HMS Audacious Postcard

This week’s postcard is of the ill fated King George V class dreadnought HMS Audacious:

HMS Audacious had been launched in 1912 and comissioned in 1913 and was one of the most advanced warships in the fleet when World War I broke out. She displaced 25,000 tons, was armed with ten 13.5 inch guns and carried a crew of 860.

On 27th October 1914 Audacious was part of the 2nd Battle Squadron that was ordered to carry out firing practice off Donegal. At about 8.45 in the morning the crew of Audacious felt a dull thud and the ship closed watertight doors and hatches as it became clear that someting had hit the battleship. Although initially thought to be a torpedo, it was actually a German mine. By 09:00 all water tight doors had been sealed, but it was becoming clear that the ship had been badly damaged. She left the fleet and headed for Lough Swilly at 9 knots, although electrical power soon failed. On examination it became apparent that the ship had been hit just forward of the aft engine room bulkhead and multiple compartments had been flooded. By 10.00 there was five feet of water in the engine room and by 11:00 all power was lost.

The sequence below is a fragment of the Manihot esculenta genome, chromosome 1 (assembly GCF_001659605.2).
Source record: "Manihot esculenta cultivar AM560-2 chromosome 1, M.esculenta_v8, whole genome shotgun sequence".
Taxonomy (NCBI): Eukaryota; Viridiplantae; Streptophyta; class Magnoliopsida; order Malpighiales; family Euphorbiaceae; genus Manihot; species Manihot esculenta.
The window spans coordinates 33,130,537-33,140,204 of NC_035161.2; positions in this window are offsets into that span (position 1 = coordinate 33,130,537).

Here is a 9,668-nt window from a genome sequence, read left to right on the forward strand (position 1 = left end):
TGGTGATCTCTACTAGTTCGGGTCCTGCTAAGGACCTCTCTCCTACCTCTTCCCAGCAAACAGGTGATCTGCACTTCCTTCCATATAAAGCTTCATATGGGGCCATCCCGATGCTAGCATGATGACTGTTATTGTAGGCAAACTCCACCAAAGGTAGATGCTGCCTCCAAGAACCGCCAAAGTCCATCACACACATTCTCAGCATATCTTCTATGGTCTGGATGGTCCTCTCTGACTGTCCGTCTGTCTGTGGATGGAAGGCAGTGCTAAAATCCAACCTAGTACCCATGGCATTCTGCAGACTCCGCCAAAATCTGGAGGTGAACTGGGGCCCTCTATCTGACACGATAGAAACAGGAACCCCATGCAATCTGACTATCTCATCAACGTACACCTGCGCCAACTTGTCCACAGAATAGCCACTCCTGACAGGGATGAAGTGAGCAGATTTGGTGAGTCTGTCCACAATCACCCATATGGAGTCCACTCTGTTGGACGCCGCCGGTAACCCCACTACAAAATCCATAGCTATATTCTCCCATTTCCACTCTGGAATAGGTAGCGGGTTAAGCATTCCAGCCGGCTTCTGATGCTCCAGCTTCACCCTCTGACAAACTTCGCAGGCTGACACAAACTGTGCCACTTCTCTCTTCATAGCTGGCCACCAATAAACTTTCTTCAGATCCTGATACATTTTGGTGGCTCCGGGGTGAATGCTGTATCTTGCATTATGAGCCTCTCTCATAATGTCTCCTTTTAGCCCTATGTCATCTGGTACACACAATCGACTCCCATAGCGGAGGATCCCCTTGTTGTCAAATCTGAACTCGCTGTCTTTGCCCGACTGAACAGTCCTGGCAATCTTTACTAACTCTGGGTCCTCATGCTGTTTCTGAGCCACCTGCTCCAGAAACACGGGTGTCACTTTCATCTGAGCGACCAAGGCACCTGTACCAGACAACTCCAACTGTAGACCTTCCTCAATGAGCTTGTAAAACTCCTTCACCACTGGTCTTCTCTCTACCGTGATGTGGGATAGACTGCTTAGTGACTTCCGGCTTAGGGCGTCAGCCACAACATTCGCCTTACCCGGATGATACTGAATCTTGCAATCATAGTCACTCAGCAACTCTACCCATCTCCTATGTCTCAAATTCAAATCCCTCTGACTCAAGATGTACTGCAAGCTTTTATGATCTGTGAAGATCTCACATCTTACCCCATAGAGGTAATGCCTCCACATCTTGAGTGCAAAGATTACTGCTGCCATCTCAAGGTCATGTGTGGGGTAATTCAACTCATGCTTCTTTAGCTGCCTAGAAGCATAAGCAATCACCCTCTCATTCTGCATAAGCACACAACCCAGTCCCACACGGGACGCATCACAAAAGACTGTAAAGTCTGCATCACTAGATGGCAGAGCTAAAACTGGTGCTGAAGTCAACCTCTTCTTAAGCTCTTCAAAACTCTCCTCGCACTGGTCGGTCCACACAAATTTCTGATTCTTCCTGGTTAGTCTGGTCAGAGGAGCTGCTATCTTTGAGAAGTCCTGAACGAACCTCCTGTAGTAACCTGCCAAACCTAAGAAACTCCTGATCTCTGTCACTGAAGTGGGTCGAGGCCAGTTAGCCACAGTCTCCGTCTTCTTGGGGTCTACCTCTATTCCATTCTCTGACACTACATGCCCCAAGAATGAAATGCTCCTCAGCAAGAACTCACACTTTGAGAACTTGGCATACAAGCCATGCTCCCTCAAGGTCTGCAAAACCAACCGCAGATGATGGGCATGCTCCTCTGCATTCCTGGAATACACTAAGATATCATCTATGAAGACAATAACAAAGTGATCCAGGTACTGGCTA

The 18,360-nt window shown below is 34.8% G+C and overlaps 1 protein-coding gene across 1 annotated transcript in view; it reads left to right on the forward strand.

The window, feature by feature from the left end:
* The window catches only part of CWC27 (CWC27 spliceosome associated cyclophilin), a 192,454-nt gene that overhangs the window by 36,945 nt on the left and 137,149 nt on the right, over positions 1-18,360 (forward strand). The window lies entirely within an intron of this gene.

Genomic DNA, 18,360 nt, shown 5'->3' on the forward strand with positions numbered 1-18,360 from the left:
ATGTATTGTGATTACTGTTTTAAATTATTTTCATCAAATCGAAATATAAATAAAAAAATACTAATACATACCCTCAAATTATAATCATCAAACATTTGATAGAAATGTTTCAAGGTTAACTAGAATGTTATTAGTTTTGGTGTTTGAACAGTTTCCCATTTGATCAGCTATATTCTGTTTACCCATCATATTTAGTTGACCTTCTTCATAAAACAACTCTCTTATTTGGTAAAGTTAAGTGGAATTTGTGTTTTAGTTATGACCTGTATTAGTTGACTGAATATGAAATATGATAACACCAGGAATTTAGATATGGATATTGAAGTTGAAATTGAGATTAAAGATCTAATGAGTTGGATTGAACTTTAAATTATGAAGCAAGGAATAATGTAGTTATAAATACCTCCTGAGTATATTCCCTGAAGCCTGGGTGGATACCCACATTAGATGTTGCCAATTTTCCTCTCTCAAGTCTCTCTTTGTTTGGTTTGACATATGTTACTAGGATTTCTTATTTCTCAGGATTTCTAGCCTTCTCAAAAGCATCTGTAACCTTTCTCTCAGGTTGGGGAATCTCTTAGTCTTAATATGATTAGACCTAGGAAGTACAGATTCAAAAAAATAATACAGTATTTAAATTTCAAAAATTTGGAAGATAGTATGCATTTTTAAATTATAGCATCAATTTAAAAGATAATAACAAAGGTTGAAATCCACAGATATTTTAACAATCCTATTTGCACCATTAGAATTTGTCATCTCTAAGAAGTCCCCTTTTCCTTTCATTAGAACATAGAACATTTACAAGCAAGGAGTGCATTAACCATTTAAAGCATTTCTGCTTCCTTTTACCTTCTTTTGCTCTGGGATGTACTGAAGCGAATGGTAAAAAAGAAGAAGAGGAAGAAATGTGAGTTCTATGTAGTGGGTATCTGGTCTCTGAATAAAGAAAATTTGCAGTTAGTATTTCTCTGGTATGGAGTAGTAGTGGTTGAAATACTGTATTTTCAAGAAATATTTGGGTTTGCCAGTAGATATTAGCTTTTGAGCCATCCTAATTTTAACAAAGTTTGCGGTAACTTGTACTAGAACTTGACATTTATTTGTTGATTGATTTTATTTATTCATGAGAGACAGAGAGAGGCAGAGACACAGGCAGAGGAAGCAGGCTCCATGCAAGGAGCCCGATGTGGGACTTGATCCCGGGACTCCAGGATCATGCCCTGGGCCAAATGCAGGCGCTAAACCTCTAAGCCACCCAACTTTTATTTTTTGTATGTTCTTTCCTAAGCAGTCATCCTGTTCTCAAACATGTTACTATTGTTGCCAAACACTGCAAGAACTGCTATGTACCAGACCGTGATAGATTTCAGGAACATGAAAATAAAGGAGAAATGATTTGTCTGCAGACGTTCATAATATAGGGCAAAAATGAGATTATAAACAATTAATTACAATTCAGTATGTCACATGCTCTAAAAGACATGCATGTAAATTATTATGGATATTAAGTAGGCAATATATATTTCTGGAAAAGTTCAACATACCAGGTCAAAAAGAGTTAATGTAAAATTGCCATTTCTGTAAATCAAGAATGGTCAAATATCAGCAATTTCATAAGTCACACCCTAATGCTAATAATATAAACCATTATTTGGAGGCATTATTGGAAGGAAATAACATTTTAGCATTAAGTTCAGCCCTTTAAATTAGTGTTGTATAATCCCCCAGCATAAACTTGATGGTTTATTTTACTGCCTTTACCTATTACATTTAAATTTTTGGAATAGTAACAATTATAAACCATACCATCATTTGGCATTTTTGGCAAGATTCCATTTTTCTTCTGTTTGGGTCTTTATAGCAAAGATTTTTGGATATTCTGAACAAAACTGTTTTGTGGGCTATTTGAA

All non essential personnel were taken off and transferred to the Liverpool, a cruiser, and a number of destroyers that had come to help the stricken battleship. The SS Olympic then took the battleship in tow but as the helm of Audacious was not responsive this ended in the tow parting. Two further attempts were made to tow the ship and by 17:00 with it becoming dark, all but 50 volunteers were taken off Audacious. At 18.15 it was clear that she was a lost cause and all remaining crew were taken off. The ship finally rose up at the bows and turned turtle at 20.45. The hull remained afloat until 21:00 hours when an explosion tore the ship apart and she sank beneath the waves.

Happily no one was killed in the incident, but it was a huge embaressment to the Admiralty who suppressed any news of the loss to prevent the Germans taking advantage of the loss to the fleet- official acknowledgement only came on 14th November 1918.

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